Thoughts after Watching Rwanda Genocide Documentary

I’ve never seen anything so terrible.

For those of you who don’t know what the Rwanda Genocide is, what happened was a group of Rwandans (the Hutus) starting massacring the other group (the Tutsis). Almost a million Tutsis were killed before the killing was finally called to an end.

I couldn’t believe the evil in humans. Never before have I ever seen something so terrible in a person. I didn’t cry when I saw the dead bodies surprisingly. That’s not what got me.

What got me is this girl who was my age at the time. Her name was Valentina. She hid in a church because her family believed that no one would kill in a church. But unfortunately, she saw with her own eyes her family getting slaughtered by people of her own country. After that, she hid in a closet for a few days without escaping. When we saw footage of her being taken care of, her fingers were amputated and black. Her face was down to the bones. But the worst part was the look in her eyes. There was so much pain, so much agony, so much suffering. That’s when I lost it.

In addition to that, while we were watching the documentary, there were people talking and laughing and getting up to go to the bathroom. It appalled me. I couldn’t understand that on the other side of the world only 23 years ago, people were being massacred with machetes, and people don’t have enough respect to stay serious while watching a video on it.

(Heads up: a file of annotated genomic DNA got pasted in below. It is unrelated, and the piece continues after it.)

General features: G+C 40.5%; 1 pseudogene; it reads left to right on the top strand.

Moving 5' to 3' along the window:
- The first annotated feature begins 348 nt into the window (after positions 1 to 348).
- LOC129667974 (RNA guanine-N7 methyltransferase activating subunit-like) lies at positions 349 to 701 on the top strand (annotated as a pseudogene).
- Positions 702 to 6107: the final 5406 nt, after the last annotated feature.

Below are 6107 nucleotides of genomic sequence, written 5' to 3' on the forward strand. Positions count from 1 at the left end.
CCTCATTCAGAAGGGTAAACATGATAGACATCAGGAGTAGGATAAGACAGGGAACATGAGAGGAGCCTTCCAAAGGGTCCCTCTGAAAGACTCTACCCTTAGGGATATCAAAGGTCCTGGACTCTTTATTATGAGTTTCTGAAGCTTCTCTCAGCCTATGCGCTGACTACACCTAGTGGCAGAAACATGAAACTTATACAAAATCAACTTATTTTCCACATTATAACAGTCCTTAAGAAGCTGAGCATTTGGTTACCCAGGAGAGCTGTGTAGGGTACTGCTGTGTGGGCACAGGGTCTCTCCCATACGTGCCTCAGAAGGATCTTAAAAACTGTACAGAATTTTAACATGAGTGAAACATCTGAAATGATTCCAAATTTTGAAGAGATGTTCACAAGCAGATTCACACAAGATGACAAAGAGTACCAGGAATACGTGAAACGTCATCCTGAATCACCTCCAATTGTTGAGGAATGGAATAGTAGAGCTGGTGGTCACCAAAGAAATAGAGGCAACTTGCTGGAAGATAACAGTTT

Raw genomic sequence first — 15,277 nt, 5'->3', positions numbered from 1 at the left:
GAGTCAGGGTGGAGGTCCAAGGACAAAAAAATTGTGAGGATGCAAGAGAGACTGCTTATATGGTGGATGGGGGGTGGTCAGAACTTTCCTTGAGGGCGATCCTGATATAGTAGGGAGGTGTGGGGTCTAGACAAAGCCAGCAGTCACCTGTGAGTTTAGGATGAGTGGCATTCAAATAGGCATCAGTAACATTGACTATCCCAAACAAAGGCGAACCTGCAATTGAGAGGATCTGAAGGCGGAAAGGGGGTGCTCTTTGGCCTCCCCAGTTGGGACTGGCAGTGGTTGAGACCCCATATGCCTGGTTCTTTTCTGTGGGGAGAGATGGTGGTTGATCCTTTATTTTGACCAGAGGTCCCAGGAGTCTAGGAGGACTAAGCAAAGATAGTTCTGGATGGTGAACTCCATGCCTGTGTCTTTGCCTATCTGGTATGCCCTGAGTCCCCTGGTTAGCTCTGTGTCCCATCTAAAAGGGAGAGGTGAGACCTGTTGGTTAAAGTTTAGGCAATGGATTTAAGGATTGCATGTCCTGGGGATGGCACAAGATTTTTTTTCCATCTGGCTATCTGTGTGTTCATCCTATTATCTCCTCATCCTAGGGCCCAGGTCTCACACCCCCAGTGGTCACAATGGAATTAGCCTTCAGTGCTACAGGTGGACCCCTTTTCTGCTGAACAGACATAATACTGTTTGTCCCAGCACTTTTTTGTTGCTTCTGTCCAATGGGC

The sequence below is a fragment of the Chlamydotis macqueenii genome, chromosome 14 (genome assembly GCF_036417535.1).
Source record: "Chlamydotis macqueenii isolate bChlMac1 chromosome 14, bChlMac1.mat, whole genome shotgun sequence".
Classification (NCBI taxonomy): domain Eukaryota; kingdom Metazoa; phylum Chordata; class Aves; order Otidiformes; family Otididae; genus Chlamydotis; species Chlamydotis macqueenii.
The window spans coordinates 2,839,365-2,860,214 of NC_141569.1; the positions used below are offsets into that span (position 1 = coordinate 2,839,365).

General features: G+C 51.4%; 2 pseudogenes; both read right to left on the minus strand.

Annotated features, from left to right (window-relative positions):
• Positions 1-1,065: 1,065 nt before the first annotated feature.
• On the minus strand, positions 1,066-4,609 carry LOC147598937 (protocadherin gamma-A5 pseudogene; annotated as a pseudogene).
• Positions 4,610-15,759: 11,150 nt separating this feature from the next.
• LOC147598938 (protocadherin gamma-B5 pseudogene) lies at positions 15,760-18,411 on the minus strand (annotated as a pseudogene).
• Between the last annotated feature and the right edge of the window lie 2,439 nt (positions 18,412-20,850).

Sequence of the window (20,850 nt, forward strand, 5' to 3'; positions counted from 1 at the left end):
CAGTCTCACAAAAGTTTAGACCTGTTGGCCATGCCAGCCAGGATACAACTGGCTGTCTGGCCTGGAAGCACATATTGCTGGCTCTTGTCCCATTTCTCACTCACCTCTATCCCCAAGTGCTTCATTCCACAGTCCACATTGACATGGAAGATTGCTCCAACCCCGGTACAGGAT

I was in a bad mood after that. For an hour or two, I lost faith in humanity. I believed we were all corrupt, all bad. But after my momentary loss of hope, I realized one thing. People cared enough to make a movie, Hotel Rwanda. One man, Carl Wilkins, stayed back instead of escaping back to America. And above all of that, we learned in my geography class that Rwanda united as quickly as they separated. They have found peace in talking to one another and empathizing. 

So let this be a reminder: even when the world is literally ending, when people are hurting each other in the worst way possible, and there’s nothing left to hold on to, it gets better. Valentina survived. Rwandans have achieved peace. It always gets better, it really does. And even if it gets worse, it has to get better eventually right? So just keep telling yourself that tomorrow it’ll be better, and one day it’ll be true.

And another reminder: I’ve learned to count my blessings very carefully, because I have more than I can imagine. There are so many things to be thankful for, so many things that others would die to have. Focus on what you do have, not what you don’t, and let’s all just try leave the world a better place than when we found it.

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